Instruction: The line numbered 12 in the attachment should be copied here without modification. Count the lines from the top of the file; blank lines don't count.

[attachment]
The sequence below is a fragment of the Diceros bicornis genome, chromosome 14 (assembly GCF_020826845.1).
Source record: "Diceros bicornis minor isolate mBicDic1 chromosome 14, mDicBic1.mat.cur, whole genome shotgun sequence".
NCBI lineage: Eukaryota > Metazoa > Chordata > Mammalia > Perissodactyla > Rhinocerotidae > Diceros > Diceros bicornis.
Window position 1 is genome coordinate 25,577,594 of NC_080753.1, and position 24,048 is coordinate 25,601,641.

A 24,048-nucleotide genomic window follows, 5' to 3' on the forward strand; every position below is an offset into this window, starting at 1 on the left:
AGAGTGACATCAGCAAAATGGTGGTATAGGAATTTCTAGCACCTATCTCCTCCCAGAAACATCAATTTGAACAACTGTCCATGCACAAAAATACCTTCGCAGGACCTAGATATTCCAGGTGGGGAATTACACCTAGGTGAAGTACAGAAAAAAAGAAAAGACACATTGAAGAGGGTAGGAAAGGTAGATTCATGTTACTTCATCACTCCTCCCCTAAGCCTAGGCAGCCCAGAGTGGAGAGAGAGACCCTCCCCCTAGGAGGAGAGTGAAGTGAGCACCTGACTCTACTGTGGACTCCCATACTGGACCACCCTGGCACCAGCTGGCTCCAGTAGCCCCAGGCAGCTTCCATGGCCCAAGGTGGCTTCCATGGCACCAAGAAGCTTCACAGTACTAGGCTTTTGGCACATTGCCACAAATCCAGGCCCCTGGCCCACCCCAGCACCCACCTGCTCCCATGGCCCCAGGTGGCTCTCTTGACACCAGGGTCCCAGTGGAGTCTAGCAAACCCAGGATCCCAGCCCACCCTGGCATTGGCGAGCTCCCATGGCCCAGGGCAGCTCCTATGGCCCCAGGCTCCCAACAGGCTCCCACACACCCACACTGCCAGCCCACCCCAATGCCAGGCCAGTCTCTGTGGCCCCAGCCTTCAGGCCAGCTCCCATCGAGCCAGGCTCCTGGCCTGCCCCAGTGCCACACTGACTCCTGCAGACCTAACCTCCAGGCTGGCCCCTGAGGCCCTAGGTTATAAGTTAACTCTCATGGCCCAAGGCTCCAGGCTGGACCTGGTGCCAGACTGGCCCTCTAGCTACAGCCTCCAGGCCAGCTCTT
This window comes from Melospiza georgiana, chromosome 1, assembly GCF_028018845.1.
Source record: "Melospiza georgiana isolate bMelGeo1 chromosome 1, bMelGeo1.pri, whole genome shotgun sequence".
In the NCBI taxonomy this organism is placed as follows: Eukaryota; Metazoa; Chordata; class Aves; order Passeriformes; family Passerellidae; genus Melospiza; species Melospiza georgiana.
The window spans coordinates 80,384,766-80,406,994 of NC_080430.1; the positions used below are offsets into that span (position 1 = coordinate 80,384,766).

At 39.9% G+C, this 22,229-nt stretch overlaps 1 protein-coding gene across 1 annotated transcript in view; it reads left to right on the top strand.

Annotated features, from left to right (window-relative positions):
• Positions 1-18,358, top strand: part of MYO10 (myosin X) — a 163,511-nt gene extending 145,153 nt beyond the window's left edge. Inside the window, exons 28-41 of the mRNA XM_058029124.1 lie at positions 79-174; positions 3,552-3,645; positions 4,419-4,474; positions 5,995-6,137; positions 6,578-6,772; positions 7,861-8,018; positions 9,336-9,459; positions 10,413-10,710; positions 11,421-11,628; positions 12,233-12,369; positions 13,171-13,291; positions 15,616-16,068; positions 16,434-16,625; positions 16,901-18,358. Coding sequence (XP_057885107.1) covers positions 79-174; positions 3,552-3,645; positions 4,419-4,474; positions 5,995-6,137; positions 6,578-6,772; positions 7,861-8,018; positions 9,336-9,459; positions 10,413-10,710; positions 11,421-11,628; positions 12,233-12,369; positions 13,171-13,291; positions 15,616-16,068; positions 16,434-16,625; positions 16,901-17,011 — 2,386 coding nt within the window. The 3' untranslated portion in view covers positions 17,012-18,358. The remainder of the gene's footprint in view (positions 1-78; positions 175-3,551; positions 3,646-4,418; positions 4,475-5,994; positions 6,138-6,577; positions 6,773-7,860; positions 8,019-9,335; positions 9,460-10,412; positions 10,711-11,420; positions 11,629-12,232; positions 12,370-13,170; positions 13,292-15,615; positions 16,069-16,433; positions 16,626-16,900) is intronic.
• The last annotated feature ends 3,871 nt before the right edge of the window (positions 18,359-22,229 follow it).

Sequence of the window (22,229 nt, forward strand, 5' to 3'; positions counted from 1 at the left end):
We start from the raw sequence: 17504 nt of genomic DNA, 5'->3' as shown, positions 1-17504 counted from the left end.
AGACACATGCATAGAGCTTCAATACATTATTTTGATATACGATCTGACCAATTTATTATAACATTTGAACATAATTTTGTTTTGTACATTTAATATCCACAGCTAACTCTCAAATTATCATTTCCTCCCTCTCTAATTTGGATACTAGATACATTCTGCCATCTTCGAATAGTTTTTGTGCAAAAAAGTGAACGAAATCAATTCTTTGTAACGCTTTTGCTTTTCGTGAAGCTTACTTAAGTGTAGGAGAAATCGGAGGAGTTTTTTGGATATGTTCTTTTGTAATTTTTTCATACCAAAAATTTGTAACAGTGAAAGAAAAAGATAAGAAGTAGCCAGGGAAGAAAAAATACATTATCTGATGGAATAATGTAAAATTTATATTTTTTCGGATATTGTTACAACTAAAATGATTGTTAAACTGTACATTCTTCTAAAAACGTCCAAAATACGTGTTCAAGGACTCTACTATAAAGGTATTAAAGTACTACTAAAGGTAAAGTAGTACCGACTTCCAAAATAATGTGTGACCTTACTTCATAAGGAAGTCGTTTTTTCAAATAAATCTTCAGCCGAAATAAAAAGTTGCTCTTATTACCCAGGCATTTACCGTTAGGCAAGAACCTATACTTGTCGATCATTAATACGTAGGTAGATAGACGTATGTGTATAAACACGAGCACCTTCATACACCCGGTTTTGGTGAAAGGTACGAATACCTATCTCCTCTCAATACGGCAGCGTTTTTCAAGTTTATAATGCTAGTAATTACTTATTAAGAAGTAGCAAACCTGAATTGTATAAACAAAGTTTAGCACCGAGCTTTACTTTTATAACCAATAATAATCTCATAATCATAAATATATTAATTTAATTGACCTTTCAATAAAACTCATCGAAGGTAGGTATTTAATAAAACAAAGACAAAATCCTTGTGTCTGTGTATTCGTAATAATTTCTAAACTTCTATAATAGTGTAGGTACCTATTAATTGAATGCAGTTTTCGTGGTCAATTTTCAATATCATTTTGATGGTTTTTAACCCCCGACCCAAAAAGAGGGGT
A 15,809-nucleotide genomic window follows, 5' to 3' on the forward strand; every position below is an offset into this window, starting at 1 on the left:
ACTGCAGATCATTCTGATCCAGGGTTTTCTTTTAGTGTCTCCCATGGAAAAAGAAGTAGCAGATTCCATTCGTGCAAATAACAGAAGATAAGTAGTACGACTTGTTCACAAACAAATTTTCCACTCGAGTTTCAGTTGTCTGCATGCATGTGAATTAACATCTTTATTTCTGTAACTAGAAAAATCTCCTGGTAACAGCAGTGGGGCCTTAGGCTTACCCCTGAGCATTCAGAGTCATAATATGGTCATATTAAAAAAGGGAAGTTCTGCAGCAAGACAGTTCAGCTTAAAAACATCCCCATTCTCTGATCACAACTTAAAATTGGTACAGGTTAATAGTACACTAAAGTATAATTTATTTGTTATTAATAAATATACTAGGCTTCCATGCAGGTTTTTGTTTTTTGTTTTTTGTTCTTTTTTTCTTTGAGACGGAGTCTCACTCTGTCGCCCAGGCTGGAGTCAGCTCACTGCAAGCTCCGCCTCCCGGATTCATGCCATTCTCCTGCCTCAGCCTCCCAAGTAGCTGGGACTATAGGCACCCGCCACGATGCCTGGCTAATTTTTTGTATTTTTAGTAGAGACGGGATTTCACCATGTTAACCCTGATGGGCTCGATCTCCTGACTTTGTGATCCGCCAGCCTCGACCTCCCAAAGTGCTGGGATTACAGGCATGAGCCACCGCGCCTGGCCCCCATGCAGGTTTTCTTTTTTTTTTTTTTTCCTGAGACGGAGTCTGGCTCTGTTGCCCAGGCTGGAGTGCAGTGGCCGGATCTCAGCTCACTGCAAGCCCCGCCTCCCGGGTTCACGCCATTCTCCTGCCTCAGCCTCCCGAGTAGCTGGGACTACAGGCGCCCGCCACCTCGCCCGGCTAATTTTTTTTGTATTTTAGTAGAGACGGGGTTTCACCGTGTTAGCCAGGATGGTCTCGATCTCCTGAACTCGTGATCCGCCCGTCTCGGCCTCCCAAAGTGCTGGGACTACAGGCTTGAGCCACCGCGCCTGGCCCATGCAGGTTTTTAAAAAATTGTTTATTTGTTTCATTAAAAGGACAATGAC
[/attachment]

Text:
Annotated features, from left to right (window-relative positions):